Low-carbon energy startup wins Crown Agreement for 30MW tidal project

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Fossil-free though it may be, hydropower comes with its specific set of challenges. It has a high initial cost, and can often be invasive and destructive to local communities and biodiversity. Furthermore, it will, in all likelihood, become increasingly susceptible to droughts. But what if we could harness the power of the oceans themselves?

This is what Scotland-based Orbital Marine Power is aiming to do with its 2MW+ O2. Its developers say it is the world’s most powerful tidal turbine under commercial operation and a result of 15 years of refinement. 

Now, Orbital has just won an Option Agreement from Crown Estate Scotland for a new tidal energy project in the Westray Firth. This is an area of water in the Orkney islands where tidal speeds can reach over 3m/s. 

Adding more tidal turbines to marine energy centre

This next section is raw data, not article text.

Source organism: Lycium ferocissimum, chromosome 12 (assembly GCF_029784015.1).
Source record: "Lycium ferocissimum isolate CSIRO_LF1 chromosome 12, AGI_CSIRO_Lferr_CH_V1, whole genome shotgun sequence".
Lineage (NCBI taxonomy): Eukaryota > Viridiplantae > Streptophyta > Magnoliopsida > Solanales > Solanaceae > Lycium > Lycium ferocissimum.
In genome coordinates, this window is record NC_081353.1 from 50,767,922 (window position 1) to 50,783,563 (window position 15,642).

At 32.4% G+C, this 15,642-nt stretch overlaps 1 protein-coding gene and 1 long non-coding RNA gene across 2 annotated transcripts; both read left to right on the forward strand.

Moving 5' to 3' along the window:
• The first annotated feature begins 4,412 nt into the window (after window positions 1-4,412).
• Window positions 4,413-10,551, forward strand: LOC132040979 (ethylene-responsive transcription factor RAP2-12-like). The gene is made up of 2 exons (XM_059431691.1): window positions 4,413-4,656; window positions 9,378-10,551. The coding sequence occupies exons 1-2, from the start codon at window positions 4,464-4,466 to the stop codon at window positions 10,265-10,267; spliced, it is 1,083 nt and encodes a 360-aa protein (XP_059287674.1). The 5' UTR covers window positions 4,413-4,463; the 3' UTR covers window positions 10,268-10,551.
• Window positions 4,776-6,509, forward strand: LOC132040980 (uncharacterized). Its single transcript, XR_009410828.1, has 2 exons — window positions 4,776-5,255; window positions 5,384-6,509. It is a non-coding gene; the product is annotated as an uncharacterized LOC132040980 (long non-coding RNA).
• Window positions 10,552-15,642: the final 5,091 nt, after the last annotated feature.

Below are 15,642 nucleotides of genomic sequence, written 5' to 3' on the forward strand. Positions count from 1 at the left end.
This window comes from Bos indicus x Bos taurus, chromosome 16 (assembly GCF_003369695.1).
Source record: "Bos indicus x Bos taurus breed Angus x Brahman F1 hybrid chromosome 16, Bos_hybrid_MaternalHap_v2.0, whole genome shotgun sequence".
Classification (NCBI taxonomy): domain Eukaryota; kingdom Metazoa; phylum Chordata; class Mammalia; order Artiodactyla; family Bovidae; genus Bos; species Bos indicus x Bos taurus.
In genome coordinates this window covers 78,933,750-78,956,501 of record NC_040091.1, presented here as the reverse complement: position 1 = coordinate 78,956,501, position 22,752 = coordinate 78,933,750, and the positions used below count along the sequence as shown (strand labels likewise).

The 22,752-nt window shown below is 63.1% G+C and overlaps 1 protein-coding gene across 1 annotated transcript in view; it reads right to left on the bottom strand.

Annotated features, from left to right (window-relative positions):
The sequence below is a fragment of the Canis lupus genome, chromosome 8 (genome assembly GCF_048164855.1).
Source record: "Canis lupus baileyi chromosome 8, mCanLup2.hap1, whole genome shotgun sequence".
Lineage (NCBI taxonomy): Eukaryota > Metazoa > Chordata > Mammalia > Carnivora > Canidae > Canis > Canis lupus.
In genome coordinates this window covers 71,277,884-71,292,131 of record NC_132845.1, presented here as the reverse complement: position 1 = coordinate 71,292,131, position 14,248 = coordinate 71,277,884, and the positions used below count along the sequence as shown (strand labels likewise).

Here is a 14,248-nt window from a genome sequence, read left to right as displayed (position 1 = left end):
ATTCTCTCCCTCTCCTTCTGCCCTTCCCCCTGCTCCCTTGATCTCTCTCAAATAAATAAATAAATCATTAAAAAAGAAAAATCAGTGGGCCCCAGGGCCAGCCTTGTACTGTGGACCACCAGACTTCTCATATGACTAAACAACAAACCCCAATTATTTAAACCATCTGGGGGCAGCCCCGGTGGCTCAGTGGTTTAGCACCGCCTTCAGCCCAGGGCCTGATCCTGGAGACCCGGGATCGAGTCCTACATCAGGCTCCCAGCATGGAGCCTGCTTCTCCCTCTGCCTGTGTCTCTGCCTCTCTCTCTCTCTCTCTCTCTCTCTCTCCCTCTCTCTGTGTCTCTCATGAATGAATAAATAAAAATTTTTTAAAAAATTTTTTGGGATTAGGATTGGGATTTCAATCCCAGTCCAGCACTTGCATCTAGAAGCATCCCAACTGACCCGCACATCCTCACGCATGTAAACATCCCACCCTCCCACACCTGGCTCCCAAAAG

The low-carbon energy startup has already deployed one unit of the O2 at the European Marine Energy Centre (EMEC), supplying energy to the UK grid since July, 2021. Following the award of contracts for difference (CfDs) – the UK government’s main mechanism for supporting low-carbon electricity generation – from allocation round 4 last year, it is getting ready to install a further three turbines. 

Essentially, tidal turbines work the same way a wind turbine does, only it is streams of water that move them, not air. Orbital’s floating O2 platform is 243 feet long and placed in tidal streams and moored to the seabed via strong anchors that hold it in place. It is connected to the local electricity grid via a subsea cable.